began detaining them at its Guantanamo Bay base, as President Clinton ended
long-standing policy of welcoming fleeing Cubans.
President Clinton barred Americans from sending cash to Cuba and cut off flights
to the island to intensify pressure on Castro regime and punish it for
encouraging Cubans to set out in boats.
The United States moved to beef up patrol vessels in Florida straits as hundreds of
Cubans set sail despite the Clinton Administration’s efforts to stem exodus.
Clinton Administration, alarmed that its new policy failed to stem flow of Cuban
refugees, considered expanding capacity of Guantanamo Bay naval base to
Secretary of State Warren Christopher said the administration would react
positively if Fidel Castro took meaningful steps, such as allowing free
elections; denies administration’s policies are driven by domestic politics.
Once quiet U.S. naval base at Guantanamo Bay was crowded with thousands of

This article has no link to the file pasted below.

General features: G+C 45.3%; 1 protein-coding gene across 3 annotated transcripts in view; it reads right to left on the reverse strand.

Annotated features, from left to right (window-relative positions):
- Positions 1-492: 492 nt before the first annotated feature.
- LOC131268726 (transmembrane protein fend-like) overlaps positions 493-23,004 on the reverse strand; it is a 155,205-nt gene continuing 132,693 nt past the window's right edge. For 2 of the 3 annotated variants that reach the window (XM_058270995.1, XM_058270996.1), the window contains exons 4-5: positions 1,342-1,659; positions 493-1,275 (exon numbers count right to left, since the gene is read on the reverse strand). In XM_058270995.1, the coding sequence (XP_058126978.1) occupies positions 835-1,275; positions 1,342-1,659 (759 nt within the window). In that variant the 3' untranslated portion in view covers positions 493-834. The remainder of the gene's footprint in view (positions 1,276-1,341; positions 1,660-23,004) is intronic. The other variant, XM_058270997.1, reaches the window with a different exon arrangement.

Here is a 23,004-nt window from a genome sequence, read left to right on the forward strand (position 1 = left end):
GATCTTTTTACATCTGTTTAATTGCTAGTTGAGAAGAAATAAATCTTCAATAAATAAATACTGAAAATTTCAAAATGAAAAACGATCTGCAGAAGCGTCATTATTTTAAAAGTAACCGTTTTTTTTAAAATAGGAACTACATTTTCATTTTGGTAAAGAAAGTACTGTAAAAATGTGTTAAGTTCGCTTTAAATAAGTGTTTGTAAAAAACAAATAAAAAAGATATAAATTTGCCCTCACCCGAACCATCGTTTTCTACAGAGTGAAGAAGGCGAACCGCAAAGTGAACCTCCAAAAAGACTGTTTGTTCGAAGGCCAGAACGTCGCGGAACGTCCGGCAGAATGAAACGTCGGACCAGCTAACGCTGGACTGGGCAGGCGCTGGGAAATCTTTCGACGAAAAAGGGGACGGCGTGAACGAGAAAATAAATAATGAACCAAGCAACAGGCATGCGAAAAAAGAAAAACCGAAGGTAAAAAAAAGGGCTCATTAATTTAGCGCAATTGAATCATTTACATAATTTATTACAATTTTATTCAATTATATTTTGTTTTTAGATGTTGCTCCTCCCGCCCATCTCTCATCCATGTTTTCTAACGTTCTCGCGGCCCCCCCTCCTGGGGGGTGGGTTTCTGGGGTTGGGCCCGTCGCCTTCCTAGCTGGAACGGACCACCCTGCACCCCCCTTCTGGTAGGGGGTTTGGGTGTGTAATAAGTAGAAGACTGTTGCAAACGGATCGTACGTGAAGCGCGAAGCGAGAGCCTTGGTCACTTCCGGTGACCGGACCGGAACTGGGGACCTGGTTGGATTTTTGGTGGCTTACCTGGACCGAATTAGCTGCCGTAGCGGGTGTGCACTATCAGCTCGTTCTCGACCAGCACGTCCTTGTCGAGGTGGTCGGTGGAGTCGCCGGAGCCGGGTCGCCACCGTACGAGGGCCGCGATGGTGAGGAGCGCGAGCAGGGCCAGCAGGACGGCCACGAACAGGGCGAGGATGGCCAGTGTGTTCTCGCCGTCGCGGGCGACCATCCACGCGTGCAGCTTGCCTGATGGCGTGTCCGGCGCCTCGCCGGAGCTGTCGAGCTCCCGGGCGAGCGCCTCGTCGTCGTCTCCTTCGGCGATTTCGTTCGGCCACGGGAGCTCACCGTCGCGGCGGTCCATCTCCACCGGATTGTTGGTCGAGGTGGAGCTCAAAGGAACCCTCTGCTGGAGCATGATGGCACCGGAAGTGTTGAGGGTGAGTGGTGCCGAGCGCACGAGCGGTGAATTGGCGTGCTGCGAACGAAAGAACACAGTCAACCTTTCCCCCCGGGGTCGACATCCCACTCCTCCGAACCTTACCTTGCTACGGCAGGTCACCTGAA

Cubans and Haitian refugees, all uncomfortable and angry over failure to make
it to the United States.
Cuba and the United States reached an agreement under which Cuba pledged to
stop citizens from fleeing in small boats and the United States promised to
accept at least 20,000 Cuba immigrants a year.
The flood of Cuban refugees ended as Cuban government implemented terms of
agreement reached with the United States aimed at halting exodus.
Cuba took a step away from highly centralized Communist system that has
defined its economy for more than three decades; it would for the first time
allow all farmers to sell part of their produce on open market.
The Clinton Administration gave American telecommunications companies
permission to establish direct telephone links with Cuba.
In an interview, Fidel Castro, who celebrated his thirty-sixth anniversary in
power, admitted he has real reservations about the market-oriented reforms his
government has undertaken to save the economy devastated by collapse of